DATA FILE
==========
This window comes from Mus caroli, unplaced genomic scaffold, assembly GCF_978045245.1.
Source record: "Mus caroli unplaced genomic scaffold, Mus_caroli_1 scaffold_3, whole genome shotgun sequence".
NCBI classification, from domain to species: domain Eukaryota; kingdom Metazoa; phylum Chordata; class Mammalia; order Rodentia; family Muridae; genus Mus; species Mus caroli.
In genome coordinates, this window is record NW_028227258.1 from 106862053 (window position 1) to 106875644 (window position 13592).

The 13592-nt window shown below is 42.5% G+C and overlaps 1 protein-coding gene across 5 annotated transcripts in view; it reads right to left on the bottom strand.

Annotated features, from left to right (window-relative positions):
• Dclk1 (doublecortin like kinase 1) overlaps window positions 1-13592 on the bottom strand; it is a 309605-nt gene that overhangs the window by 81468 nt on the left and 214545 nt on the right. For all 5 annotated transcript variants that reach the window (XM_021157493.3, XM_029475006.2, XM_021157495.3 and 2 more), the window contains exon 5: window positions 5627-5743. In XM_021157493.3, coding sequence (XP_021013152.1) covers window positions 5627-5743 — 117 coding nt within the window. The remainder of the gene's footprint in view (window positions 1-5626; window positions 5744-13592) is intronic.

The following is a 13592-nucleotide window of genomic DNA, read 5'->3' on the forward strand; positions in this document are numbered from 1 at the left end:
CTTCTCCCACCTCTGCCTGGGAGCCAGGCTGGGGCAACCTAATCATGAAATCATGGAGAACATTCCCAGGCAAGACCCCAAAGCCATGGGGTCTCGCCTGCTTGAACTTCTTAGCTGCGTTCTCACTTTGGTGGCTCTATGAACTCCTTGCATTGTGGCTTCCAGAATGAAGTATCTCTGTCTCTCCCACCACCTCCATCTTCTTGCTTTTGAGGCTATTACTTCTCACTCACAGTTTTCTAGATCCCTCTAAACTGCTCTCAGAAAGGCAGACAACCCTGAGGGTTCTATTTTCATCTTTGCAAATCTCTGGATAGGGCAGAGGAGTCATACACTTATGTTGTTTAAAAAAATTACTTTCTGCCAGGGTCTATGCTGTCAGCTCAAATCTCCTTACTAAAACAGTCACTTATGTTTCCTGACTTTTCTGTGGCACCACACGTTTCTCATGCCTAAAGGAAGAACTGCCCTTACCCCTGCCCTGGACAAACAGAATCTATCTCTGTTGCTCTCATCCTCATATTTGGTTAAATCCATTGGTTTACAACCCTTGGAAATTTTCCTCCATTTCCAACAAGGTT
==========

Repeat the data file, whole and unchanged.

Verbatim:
This window comes from Mus caroli, unplaced genomic scaffold, assembly GCF_978045245.1.
Source record: "Mus caroli unplaced genomic scaffold, Mus_caroli_1 scaffold_3, whole genome shotgun sequence".
NCBI classification, from domain to species: domain Eukaryota; kingdom Metazoa; phylum Chordata; class Mammalia; order Rodentia; family Muridae; genus Mus; species Mus caroli.
In genome coordinates, this window is record NW_028227258.1 from 106862053 (window position 1) to 106875644 (window position 13592).

The 13592-nt window shown below is 42.5% G+C and overlaps 1 protein-coding gene across 5 annotated transcripts in view; it reads right to left on the bottom strand.

Annotated features, from left to right (window-relative positions):
• Dclk1 (doublecortin like kinase 1) overlaps window positions 1-13592 on the bottom strand; it is a 309605-nt gene that overhangs the window by 81468 nt on the left and 214545 nt on the right. For all 5 annotated transcript variants that reach the window (XM_021157493.3, XM_029475006.2, XM_021157495.3 and 2 more), the window contains exon 5: window positions 5627-5743. In XM_021157493.3, coding sequence (XP_021013152.1) covers window positions 5627-5743 — 117 coding nt within the window. The remainder of the gene's footprint in view (window positions 1-5626; window positions 5744-13592) is intronic.

The following is a 13592-nucleotide window of genomic DNA, read 5'->3' on the forward strand; positions in this document are numbered from 1 at the left end:
CTTCTCCCACCTCTGCCTGGGAGCCAGGCTGGGGCAACCTAATCATGAAATCATGGAGAACATTCCCAGGCAAGACCCCAAAGCCATGGGGTCTCGCCTGCTTGAACTTCTTAGCTGCGTTCTCACTTTGGTGGCTCTATGAACTCCTTGCATTGTGGCTTCCAGAATGAAGTATCTCTGTCTCTCCCACCACCTCCATCTTCTTGCTTTTGAGGCTATTACTTCTCACTCACAGTTTTCTAGATCCCTCTAAACTGCTCTCAGAAAGGCAGACAACCCTGAGGGTTCTATTTTCATCTTTGCAAATCTCTGGATAGGGCAGAGGAGTCATACACTTATGTTGTTTAAAAAAATTACTTTCTGCCAGGGTCTATGCTGTCAGCTCAAATCTCCTTACTAAAACAGTCACTTATGTTTCCTGACTTTTCTGTGGCACCACACGTTTCTCATGCCTAAAGGAAGAACTGCCCTTACCCCTGCCCTGGACAAACAGAATCTATCTCTGTTGCTCTCATCCTCATATTTGGTTAAATCCATTGGTTTACAACCCTTGGAAATTTTCCTCCATTTCCAACAAGGTT